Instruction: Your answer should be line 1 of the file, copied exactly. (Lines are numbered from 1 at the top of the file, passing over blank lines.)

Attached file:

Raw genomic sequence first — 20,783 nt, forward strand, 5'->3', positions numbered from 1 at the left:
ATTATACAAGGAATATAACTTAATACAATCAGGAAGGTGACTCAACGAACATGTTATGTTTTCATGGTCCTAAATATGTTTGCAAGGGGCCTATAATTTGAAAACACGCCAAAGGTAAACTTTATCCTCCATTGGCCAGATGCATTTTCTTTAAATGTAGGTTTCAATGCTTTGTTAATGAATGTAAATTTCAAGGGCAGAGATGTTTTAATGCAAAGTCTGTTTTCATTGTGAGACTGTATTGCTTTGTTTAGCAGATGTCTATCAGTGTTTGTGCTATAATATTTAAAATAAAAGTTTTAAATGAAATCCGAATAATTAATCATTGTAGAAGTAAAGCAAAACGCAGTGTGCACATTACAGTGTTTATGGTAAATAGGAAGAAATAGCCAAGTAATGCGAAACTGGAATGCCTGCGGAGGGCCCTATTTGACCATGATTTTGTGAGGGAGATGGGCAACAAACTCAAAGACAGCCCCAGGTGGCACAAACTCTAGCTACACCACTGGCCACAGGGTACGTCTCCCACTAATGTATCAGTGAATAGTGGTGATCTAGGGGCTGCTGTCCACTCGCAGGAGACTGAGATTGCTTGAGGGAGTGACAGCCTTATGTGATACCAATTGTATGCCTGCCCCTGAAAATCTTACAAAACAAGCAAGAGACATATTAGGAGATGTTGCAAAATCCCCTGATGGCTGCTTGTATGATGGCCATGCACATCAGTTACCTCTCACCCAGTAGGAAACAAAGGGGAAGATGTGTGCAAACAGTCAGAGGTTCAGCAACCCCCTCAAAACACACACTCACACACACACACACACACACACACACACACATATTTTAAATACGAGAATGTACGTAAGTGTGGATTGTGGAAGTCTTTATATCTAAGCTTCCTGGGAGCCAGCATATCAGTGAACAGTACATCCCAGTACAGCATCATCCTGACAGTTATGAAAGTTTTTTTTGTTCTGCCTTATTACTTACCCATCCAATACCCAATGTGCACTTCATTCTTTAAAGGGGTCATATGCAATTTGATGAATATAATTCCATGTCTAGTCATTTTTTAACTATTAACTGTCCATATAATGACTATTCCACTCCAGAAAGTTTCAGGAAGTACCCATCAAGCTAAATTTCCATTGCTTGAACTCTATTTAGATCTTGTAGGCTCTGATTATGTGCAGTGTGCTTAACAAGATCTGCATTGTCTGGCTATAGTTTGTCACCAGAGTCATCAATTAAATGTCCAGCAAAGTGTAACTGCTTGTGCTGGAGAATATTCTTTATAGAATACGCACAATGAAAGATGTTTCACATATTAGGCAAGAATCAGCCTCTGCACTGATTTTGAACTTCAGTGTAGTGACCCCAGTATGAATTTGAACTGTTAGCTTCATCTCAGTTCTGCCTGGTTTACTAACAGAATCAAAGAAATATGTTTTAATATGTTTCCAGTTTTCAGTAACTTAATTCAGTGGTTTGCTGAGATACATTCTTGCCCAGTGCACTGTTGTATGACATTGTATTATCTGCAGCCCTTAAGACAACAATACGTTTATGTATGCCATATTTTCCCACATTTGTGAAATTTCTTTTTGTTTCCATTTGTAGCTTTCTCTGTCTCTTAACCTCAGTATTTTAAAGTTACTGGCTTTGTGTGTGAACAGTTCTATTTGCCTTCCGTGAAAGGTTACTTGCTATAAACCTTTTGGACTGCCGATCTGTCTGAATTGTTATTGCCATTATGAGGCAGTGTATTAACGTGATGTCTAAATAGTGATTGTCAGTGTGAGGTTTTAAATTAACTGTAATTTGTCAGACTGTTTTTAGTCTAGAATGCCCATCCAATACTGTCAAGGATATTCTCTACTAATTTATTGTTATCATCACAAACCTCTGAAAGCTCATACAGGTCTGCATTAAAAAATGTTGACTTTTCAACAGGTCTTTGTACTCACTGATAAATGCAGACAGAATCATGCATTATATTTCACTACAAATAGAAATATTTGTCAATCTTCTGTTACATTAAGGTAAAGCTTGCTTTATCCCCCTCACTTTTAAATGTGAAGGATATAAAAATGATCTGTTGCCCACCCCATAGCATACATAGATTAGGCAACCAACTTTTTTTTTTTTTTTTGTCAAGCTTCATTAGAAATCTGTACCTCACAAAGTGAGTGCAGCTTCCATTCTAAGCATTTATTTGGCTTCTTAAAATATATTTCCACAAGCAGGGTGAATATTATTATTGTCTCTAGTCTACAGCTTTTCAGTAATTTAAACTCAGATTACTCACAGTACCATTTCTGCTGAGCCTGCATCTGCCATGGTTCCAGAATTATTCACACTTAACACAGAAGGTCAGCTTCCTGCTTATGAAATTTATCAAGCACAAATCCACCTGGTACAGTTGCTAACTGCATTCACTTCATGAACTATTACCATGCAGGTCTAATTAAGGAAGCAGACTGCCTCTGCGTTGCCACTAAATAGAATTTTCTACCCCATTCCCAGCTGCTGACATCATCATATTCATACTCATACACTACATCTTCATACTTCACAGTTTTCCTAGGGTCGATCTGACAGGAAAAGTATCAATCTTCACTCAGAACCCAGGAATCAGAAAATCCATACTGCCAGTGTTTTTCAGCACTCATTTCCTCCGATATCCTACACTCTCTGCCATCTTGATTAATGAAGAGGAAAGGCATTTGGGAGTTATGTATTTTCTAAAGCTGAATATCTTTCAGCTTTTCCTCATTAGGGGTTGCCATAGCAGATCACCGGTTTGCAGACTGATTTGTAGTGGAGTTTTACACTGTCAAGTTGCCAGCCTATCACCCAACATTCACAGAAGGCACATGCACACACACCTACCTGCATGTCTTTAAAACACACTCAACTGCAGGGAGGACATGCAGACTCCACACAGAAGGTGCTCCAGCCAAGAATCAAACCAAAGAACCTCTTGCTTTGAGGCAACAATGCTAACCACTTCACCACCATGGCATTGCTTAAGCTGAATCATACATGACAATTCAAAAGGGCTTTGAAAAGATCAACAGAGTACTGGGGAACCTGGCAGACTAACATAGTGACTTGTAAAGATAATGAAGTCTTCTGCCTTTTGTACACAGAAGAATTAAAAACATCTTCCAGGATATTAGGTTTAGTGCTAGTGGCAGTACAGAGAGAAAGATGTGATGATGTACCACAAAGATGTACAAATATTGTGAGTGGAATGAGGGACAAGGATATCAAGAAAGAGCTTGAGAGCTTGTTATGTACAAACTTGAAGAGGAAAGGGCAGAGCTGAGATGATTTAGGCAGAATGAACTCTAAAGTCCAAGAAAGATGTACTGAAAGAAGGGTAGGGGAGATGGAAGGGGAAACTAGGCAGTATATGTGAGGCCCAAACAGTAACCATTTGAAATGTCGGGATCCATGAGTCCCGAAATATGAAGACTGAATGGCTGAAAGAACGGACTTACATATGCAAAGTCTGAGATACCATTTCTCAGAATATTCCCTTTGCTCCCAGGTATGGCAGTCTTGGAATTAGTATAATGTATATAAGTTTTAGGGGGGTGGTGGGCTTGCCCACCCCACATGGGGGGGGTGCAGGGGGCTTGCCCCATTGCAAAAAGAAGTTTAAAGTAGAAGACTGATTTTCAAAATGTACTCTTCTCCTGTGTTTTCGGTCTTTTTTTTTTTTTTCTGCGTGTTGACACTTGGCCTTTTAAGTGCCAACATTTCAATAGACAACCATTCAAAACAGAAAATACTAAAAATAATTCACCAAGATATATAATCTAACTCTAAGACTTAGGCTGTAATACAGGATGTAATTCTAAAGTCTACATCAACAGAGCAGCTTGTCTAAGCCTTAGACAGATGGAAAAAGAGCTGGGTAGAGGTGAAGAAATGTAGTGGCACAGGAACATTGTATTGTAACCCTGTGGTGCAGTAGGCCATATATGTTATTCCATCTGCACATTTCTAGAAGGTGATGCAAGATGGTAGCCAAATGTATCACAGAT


Raw genomic sequence first — 20,783 nt, forward strand, 5'->3', positions numbered from 1 at the left: